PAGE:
Assessing the quantity and viability of cannabis pollen for breeding programs

Treatment with STS led to a significantly higher number of pollen cells and higher viability compared to GA3.

At the end of last year, a Swiss/German group published a method that can be used to measure the quantity and viability of Cannabis pollen. This method could be useful to companies with an in-house breeding program for new strains, either for business-to-business sales or in order to cultivate these new strains themselves, and be first to market with the latest strain.

Typically, in the cannabis sector breeding is done to select for higher THC content, a certain ratio of CBD to THC, or a pleasing terpene profile (smell and taste). Many companies also farm hemp, which is the same species (Cannabis sativa), and want to select for the highest CBD content with as close to zero THC as possible, as any THC would have to be removed to below a certain level in order to meet Canadian or EU standards. This separation of the THC can be is onerous and expensive.  

Female plants can be induced to produce male flowers by treating the plant with a number of chemical solutions. The pollen from the male flowers can then be collected and used to pollinate female flowers with the desired qualities. This method also has the advantage of producing seeds that are feminized (ie. they will grow only female plants).

In this study, it was determined that a solution of silver nitrate and silver thiosulfate in water was superior in terms of the total number of pollen cells as well as the percentage of active living pollen cells. (Editor’s note: However, these methods have been ruled as not being allowed by the Pest Management Regulatory Agency, ruling they are “plant growth regulators”. This ruling is counter to the original intent of the legislation but has not been successfully challenged yet)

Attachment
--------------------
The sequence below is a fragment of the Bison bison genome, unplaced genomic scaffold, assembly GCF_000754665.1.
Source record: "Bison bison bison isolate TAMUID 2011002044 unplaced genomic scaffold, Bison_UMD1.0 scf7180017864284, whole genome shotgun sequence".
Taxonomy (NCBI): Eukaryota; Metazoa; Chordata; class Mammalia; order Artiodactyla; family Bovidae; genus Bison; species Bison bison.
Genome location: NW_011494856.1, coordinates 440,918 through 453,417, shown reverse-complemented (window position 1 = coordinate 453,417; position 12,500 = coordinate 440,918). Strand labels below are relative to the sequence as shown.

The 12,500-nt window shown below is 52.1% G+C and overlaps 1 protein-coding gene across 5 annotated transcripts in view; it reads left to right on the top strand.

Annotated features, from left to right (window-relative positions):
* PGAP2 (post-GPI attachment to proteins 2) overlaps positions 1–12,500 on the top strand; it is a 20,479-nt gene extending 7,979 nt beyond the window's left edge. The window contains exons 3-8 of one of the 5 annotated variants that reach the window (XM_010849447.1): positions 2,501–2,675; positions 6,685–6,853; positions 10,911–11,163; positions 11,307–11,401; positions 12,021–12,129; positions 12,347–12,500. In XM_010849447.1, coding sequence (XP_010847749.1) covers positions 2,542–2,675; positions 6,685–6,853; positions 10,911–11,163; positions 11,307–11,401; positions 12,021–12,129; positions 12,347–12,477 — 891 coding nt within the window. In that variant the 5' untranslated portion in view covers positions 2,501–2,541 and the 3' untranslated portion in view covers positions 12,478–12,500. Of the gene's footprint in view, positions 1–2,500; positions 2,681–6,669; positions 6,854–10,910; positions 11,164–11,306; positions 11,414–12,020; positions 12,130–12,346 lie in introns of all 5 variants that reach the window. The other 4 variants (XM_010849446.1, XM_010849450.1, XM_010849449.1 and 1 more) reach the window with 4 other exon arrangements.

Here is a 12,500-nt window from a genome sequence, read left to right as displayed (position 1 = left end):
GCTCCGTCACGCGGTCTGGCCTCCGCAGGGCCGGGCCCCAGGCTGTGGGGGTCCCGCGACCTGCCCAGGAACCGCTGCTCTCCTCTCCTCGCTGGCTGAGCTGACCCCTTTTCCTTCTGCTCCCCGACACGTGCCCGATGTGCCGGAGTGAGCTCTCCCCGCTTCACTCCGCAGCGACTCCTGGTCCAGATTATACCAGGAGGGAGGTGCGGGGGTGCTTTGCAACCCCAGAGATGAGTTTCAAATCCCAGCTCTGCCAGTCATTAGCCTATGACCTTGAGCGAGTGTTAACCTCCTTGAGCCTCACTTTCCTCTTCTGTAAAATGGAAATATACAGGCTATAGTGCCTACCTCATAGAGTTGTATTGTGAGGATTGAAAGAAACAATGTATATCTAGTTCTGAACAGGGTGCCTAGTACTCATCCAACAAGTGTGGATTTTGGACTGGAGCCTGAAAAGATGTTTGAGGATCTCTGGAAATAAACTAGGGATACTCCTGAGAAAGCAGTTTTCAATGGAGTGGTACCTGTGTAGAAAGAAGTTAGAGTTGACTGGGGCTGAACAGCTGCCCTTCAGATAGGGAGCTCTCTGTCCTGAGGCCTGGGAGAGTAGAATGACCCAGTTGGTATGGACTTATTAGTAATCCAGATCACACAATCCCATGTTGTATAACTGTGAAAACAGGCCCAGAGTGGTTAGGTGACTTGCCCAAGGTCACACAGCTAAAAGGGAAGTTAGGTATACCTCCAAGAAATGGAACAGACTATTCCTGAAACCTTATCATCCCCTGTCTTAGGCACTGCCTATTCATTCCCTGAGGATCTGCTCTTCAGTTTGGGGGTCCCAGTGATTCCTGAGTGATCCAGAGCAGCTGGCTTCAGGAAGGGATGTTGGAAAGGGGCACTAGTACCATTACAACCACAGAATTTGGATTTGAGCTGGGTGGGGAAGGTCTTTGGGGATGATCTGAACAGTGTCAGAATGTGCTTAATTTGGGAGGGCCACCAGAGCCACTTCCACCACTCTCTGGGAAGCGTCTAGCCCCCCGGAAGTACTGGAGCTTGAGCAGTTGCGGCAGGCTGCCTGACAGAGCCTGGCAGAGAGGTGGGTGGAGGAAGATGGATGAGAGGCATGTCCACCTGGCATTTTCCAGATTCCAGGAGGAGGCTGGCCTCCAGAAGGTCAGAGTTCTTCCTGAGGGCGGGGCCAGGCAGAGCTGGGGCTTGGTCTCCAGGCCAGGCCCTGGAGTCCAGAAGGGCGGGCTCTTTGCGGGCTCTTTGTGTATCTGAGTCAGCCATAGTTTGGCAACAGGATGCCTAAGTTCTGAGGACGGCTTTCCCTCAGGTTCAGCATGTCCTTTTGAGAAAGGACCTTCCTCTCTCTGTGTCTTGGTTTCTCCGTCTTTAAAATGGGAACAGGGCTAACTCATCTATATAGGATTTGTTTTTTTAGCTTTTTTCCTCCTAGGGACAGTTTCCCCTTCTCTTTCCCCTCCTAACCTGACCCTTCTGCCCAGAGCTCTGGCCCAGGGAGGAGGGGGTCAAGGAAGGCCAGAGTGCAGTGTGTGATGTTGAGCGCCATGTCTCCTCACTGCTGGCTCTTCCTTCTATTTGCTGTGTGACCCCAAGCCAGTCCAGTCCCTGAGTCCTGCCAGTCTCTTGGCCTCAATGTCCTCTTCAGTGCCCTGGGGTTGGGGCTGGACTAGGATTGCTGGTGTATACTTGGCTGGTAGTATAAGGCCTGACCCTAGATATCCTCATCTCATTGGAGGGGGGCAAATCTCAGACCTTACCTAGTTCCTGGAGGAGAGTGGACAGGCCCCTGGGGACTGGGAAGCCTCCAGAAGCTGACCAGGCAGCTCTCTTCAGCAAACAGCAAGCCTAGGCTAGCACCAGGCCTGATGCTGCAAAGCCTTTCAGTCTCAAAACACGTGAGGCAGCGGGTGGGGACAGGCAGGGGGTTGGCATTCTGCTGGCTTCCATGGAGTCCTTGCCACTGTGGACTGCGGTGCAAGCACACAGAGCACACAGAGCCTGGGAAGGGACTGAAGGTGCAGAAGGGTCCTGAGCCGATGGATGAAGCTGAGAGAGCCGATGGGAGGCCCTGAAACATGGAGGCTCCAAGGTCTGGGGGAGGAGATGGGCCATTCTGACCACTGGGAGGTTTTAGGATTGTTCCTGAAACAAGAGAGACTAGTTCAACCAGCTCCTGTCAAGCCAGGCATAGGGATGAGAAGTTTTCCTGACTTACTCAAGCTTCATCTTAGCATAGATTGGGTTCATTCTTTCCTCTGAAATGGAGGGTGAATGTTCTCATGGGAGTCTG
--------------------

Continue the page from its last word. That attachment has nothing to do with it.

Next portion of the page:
A relatively low concentration of these silver salts in the water will result in complete conversion from female to male flowers. The highest numbers of pollen cells were produced two weeks after the day when flowering started, but collecting over a period spanning the 8th to 24th days after the start of flowering was more convenient and works well.

These observations were the same for two different strains that they tried in the study. The number of pollen cells that die is sensitive to high temperature and low humidity, so during flowering the temperatures were kept between 21°C and 29°C, and the relative humidity was between 30 and 47%. 

The study concludes that treatment with STS led to a significantly higher number of pollen cells and higher viability compared to GA3.

The machine used to count the pollen cells and assess their viability is called an Ampha Z32 and is made in Switzerland by Amphasys AG. This analytical machine forces the pollen with water through a microfluidic chip and uses the fact that dead and living pollen cells behave differently in an electric field in order to tell them apart and separate them.

In addition to the observations on which chemicals to use and when to harvest the pollen, this technology may be useful to breeders here in Canada as the total number of flowers was not a good indication of when the highest numbers of live pollen were there. 

It will be up to individual companies to decide whether these machines and technicians will be worth the R&D investment, or whether their strains will behave similarly to those studied here and just use the same materials and methods that are recommended and hope for the best. 

Eli Stoffman


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